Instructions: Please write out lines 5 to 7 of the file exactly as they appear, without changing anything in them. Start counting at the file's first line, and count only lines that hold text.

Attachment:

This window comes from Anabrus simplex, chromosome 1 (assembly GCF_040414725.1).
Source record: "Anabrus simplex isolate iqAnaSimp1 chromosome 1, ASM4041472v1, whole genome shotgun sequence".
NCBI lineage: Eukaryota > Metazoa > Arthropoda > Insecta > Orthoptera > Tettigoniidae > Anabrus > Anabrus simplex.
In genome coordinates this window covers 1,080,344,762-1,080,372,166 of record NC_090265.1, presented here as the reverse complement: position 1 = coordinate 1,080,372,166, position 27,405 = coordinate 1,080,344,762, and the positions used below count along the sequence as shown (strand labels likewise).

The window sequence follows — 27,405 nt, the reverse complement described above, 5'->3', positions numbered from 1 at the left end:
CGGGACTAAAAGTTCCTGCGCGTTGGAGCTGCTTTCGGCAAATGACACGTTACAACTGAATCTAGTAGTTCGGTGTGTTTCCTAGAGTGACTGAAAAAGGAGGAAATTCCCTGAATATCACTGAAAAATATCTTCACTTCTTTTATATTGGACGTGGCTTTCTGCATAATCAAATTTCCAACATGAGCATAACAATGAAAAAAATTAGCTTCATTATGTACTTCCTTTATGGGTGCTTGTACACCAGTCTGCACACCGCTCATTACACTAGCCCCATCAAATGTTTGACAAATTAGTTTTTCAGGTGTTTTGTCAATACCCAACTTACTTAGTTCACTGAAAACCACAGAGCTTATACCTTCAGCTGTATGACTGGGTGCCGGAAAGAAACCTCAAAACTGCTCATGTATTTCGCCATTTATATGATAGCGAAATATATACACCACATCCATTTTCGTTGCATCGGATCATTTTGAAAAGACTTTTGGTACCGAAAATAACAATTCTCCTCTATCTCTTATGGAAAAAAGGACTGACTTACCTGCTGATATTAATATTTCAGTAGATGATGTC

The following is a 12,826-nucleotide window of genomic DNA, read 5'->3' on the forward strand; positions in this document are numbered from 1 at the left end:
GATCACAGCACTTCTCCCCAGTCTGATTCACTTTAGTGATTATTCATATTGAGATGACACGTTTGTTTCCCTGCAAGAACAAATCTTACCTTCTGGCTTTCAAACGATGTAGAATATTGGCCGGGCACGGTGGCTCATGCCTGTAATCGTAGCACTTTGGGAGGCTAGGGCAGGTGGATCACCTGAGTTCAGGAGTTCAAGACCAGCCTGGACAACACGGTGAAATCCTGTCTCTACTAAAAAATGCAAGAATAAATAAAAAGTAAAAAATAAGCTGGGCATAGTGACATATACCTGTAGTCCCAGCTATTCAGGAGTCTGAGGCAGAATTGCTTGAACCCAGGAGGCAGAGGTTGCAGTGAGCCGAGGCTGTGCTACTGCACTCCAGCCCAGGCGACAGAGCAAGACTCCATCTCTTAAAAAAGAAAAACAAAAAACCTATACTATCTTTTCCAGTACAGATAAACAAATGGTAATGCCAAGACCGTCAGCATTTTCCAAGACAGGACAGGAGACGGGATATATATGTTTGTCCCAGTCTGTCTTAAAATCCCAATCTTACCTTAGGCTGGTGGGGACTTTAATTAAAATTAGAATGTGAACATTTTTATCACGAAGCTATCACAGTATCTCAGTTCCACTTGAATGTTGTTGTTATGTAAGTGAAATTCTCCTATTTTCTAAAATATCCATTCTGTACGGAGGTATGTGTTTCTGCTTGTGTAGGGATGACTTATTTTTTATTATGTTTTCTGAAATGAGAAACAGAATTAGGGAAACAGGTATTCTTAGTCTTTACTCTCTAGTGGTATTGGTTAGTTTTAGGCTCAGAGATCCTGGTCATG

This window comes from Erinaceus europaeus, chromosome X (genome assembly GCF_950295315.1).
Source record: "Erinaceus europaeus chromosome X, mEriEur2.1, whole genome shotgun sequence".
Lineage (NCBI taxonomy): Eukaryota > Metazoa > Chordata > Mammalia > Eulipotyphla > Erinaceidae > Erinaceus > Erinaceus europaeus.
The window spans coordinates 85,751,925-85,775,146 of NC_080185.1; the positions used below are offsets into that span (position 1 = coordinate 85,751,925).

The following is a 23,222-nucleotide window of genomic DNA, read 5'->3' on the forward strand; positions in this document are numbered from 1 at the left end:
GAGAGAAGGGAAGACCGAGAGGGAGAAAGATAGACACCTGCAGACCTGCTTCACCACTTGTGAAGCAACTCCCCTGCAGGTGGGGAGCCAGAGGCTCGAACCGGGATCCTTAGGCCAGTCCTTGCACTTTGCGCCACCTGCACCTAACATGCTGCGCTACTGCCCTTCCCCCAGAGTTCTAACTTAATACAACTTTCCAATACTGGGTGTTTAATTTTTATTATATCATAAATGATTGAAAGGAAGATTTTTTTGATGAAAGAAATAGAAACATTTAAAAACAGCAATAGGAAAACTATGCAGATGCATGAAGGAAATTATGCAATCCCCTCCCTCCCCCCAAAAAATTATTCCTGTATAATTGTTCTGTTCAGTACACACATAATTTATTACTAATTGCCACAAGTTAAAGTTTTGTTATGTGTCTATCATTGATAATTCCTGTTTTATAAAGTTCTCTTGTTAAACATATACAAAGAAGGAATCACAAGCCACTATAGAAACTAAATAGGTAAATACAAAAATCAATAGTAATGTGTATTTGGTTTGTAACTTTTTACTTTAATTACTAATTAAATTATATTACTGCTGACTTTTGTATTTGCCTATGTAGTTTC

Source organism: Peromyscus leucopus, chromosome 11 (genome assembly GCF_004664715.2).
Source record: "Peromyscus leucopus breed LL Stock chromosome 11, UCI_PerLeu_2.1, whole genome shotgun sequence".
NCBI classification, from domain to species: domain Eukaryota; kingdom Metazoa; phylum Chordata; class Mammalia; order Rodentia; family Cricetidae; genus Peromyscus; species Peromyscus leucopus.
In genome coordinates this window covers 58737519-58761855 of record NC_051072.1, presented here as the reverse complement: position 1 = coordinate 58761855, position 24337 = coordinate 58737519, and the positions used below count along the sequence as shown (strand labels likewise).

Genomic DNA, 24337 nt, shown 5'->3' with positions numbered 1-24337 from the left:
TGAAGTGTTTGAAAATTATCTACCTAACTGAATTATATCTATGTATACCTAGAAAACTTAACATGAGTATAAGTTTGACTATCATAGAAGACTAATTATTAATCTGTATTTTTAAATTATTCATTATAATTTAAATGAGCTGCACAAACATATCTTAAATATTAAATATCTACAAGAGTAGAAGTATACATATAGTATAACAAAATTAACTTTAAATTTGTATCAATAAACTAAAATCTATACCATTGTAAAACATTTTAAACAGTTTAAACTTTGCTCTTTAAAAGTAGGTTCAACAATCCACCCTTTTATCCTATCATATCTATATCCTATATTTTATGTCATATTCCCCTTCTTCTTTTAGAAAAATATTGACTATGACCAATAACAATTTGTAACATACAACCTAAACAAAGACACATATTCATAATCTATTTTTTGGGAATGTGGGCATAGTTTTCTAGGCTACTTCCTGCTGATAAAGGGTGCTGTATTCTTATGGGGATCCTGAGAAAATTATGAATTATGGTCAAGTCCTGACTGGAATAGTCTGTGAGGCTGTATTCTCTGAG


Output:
The window sequence follows — 27,405 nt, the reverse complement described above, 5'->3', positions numbered from 1 at the left end:
CGGGACTAAAAGTTCCTGCGCGTTGGAGCTGCTTTCGGCAAATGACACGTTACAACTGAATCTAGTAGTTCGGTGTGTTTCCTAGAGTGACTGAAAAAGGAGGAAATTCCCTGAATATCACTGAAAAATATCTTCACTTCTTTTATATTGGACGTGGCTTTCTGCATAATCAAATTTCCAACATGAGCATAACAATGAAAAAAATTAGCTTCATTATGTACTTCCTTTATGGGTGCTTGTACACCAGTCTGCACACCGCTCATTACACTAGCCCCATCAAATGTTTGACAAATTAGTTTTTCAGGTGTTTTGTCAATACCCAACTTACTTAGTTCACTGAAAACCACAGAGCTTATACCTTCAGCTGTATGACTGGGTGCCGGAAAGAAACCTCAAAACTGCTCATGTATTTCGCCATTTATATGATAGCGAAATATATACACCACATCCATTTTCGTTGCATCGGATCATTTTGAAAAGACTTTTGGTACCGAAAATAACAATTCTCCTCTATCTCTTATGGAAAAAAGGACTGACTTACCTGCTGATATTAATATTTCAGTAGATGATGTC

The following is a 12,826-nucleotide window of genomic DNA, read 5'->3' on the forward strand; positions in this document are numbered from 1 at the left end: